I have a similar Repetitive Stress Injury, which i first developed from overuse cutting with rotary cutters. I have worked with spring-loaded shears and electric rotary cutters since, and varied my working practices to accommodate flare-ups.

I have not had good luck with these Gingher spring shears--the springs keep breaking so i'm on my third repair of them:

So even though Fiskars are lower quality blades, for ergo scissors they last longer IME.

I have several pairs of these Fiskars:

And, my next big investment is going to be in these ambidextrous ergo industrial ones, though i haven't tried them yet:

So sorry you have developed this kind of strain injury. It's no fun for sure, and if you can go to a physical therapist and learn some strength exercises, they really help as well. I recommend checking out the OSHA document on safe sewing task practice for info and images of different tool options to help with this:
labricoleuse: (paraplooey)
I promise I'll get back to original content soon, but this is another ACTS FACTS reprint because it's been discussed in every industry event i've been to all year, from cocktail parties to conferences. Reprinted in full with permission from ACTS FACTS, the Arts Crafts and Theatre Safety Newsletter, August 2011, Vol. 25, No. 08.

In response to inquiries, I'm publishing the Spider-Man citations. They are found under "8 Legged Productions, LLC" on OSHA's web site. All three "serious" citations carry proposed fines of $4500, $4500, and $3500 respectively. The first is under the General Duty clause (1910.5(a)(1)). It read:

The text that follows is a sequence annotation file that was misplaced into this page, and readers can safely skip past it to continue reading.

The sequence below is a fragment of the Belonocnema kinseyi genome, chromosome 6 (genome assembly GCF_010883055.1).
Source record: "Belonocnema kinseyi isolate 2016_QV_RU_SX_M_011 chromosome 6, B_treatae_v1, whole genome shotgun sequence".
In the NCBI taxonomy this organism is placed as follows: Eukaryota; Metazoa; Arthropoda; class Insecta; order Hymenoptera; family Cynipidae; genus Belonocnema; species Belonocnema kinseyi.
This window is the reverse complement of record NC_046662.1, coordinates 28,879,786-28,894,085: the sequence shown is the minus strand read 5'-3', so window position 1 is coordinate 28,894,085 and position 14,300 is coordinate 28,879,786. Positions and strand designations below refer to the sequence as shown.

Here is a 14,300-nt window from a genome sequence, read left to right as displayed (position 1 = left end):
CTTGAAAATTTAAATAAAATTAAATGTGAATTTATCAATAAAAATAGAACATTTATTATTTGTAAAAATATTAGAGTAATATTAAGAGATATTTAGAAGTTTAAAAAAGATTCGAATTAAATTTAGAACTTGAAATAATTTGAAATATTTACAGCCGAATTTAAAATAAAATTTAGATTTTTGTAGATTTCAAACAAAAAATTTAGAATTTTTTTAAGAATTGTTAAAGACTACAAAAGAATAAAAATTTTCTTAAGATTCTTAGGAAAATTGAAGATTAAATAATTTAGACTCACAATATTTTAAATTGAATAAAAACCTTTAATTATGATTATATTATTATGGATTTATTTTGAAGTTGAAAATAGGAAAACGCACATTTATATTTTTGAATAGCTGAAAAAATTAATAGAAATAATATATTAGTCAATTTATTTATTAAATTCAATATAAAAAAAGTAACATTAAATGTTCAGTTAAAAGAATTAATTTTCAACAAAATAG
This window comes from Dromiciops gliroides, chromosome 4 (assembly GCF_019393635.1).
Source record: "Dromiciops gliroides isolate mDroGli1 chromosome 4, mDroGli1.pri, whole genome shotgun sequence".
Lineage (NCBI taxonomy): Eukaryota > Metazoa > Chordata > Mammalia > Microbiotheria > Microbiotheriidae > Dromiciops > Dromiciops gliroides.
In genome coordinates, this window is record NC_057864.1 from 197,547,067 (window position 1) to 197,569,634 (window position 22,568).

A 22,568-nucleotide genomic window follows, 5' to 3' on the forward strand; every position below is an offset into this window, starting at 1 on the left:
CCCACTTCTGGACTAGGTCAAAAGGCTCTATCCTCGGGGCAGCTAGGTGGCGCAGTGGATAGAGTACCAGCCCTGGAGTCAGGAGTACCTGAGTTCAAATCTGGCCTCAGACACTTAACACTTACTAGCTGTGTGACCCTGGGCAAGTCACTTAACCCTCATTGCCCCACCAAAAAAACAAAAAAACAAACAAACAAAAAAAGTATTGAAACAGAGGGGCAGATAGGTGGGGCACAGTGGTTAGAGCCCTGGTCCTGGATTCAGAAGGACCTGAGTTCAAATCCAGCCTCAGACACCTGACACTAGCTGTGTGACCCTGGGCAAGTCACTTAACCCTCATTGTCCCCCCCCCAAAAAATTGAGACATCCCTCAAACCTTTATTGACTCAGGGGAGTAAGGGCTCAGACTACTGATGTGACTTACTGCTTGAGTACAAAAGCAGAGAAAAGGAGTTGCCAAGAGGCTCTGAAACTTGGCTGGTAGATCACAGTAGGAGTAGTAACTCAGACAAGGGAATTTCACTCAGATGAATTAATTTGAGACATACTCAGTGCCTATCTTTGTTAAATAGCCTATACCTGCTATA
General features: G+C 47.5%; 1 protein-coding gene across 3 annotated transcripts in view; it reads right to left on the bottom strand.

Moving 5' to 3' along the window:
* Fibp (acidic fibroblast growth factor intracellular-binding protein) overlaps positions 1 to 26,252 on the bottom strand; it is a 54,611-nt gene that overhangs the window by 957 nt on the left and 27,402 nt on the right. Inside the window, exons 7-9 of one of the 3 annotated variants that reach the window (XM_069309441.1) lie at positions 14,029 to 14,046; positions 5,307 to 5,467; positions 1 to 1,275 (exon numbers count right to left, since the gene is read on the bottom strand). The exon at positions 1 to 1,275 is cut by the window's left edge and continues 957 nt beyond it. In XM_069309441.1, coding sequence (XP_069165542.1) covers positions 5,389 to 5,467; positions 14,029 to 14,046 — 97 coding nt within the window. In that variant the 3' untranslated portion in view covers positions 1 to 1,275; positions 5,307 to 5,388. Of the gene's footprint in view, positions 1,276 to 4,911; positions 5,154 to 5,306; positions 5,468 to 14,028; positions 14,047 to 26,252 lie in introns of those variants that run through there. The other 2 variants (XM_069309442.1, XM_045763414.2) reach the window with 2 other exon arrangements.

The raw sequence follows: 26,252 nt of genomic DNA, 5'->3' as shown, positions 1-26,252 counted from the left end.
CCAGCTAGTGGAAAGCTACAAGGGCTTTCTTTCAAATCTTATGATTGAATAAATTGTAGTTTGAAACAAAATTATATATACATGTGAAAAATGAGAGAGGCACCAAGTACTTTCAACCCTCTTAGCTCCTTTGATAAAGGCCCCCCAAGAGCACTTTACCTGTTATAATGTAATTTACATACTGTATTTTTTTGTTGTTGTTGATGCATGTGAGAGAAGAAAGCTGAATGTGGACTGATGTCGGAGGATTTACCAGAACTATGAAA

The employer did not furnish employment and a place of employment which were free of recognized hazards that were caused or likely to cause death or serious physical harm to employees in that employees were exposed to the hazards of falls or being struck during flying routines when employees fell from an elevated platform and/or struck the stage because of improperly adjusted or unsecured safety harnesses: Foxwoods Theatre a.)On or about September 25, 2001, an employee was injured while performing an aerial routine when he struck the ground in front of the landing platform which was not in correct position in regard to rigging position, b.)On October 19, 2010, an employee was injured while performing an aerial routine when he struck the ground in front of the landing platform, c.) On December 20, 2010, an employee was injured when the employee fell from an elevated scene due to fall restraint system not being anchored properly. Among other methods, feasible and acceptable abatement methods to correct the hazards are to: Comply with Aerial Performers Part 41 of Title 12 of the Official Compilation of Codes, Rules, and Regulations of the State of New York. Supplementing Part 41 of Title 12 by use of visual confirmation that the fall protection systems are properly attached and anchored and confirmation that the state props and platforms are set prior to allowing stage managers to give approval for the computerized controlled system to perform aerial acts. NOTE: NIN ADDITION TO ABATEMENT CERTIFICATION, THE EMPLOYER IS REQUIRED TO SUBMIT ABATEMENT DOCUMENTATION FOR THIS ITEM, FAILURE TO COMPLY WILL RESULT IN AN ADDITIONAL PENALTY OF $1,000.00 AS PER 29 1903.19.0.